BACKGROUND:

Before hospital discharge, newborn infants should be assessed for the risk of excessive hyperbilirubinemia. We determined maternal and obstetric risk factors for hyperbilirubinemia in infants born at term (gestational age ≥37 weeks) to form an individualized risk assessment tool for clinical use.

METHODS:

This was a population-based study with data from the Swedish Medical Birth Register from 1999 to 2012, including 1 261 948 singleton infants. Outcome was defined as infants diagnosed with hyperbilirubinemia (N = 23 711), excluding all cases of hemolytic (immune-mediated or other specified hemolytic) diseases of the newborn.

RESULTS:

Risk factors with an adjusted odds ratio (aOR) for neonatal hyperbilirubinemia of ≥1.5 (medium-sized effect or more) were gestational age 37 to 38 weeks (aOR = 2.83), failed vacuum extraction (aOR = 2.79), vacuum extraction (aOR = 2.22), Asian mother (aOR = 2.09), primipara (aOR = 2.06), large-for-gestational-age infant (aOR = 1.84), obese mother (aOR = 1.83), and small-for-gestational-age infant (aOR = 1.66). Planned cesarean delivery (CD) was associated with a reduced risk (aOR = 0.45). Without any of these risk factors (normal birth weight infant delivered vaginally at 39 to 41 weeks’ gestation by a non-Asian, nonobese, multiparous mother) the rate of nonhemolytic neonatal hyperbilirubinemia was 0.7%. In relation to the combined load of different risk factors, rates of neonatal hyperbilirubinemia ranged from 0.2% to 25%.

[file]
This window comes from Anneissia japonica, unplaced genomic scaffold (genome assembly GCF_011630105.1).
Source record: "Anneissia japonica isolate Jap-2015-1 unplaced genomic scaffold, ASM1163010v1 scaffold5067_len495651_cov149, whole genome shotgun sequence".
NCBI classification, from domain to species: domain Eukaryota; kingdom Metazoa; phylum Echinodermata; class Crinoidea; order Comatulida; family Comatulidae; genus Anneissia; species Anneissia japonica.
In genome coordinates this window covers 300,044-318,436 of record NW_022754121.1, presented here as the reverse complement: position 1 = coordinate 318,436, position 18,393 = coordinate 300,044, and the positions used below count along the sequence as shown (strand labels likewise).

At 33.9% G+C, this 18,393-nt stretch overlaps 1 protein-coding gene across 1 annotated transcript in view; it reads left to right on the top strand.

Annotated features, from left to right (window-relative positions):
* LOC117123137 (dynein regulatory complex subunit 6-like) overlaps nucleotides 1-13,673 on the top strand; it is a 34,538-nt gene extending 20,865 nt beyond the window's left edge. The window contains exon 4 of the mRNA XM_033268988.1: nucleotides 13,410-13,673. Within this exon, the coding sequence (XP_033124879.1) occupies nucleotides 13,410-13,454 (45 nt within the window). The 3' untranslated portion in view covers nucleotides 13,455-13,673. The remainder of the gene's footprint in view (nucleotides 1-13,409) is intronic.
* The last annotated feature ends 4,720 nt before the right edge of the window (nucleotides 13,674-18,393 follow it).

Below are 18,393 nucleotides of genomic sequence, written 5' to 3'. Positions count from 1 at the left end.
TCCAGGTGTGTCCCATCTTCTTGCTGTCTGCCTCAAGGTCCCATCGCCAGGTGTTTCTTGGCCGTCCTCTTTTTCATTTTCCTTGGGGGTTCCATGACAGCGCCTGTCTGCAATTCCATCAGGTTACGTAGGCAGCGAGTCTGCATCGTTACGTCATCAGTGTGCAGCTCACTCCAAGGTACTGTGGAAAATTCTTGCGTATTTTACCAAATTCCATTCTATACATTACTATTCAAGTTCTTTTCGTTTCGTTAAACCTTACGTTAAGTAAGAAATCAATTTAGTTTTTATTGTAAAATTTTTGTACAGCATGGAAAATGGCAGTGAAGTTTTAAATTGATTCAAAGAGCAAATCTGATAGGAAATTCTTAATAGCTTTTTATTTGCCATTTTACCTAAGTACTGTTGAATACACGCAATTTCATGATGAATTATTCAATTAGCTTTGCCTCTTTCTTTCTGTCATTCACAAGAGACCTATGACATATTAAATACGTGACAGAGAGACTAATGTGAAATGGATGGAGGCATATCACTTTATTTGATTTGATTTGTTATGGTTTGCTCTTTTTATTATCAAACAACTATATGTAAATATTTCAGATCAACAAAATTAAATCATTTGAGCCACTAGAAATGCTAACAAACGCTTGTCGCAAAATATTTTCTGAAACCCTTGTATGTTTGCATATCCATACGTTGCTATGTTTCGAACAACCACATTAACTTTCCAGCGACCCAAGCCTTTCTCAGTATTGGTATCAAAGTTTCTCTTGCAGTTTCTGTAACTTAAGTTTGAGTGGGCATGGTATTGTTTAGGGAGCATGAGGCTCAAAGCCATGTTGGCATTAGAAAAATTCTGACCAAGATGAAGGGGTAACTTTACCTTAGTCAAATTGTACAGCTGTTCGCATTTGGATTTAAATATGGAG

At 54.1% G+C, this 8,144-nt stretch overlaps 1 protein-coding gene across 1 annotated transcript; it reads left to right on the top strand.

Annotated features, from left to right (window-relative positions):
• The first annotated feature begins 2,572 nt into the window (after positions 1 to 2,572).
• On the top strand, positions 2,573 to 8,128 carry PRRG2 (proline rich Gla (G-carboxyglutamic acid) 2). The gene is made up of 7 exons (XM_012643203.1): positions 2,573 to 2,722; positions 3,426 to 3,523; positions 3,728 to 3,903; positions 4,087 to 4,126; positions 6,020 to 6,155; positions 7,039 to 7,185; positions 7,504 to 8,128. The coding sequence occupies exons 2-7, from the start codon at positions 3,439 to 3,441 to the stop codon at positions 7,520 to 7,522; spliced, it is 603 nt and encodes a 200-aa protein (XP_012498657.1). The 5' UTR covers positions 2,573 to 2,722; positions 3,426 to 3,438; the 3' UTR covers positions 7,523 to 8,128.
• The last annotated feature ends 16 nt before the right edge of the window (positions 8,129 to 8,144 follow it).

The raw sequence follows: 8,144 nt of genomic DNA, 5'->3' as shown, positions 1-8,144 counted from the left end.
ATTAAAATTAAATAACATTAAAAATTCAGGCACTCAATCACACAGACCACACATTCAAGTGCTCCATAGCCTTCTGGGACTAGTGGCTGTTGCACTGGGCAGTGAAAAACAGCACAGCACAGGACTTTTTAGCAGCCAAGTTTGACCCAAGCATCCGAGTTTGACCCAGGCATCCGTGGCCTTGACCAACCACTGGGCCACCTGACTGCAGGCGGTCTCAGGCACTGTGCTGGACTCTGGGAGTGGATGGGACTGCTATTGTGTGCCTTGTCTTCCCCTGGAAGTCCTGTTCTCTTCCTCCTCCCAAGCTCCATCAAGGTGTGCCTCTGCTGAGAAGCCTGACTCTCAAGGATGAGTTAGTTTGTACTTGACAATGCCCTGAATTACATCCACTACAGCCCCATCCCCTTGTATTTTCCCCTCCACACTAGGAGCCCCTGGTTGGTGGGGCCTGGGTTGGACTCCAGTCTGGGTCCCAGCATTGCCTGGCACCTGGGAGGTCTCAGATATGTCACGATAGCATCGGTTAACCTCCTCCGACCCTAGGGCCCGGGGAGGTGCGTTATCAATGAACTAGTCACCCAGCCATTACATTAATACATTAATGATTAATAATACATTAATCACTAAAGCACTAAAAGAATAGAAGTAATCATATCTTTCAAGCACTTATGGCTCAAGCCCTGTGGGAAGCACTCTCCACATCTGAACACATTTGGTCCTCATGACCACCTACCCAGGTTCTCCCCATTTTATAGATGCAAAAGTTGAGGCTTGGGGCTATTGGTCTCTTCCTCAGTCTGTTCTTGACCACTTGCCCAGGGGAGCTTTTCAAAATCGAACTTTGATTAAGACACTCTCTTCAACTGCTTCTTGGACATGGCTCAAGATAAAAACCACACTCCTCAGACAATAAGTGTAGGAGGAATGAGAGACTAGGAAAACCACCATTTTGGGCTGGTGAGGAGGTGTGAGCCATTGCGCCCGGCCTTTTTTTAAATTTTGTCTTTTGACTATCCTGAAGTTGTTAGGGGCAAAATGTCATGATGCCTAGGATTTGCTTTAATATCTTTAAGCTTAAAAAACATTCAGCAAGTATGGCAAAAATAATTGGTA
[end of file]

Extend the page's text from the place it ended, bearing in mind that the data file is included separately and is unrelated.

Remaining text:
CONCLUSIONS:

Collection of a few easily available maternal and obstetric risk factors predicts >100-fold variation in the incidence of neonatal hyperbilirubinemia. The information provided herein enables individualized risk prediction with interactions between different risk factors taken into account.

You do not currently have access to this content.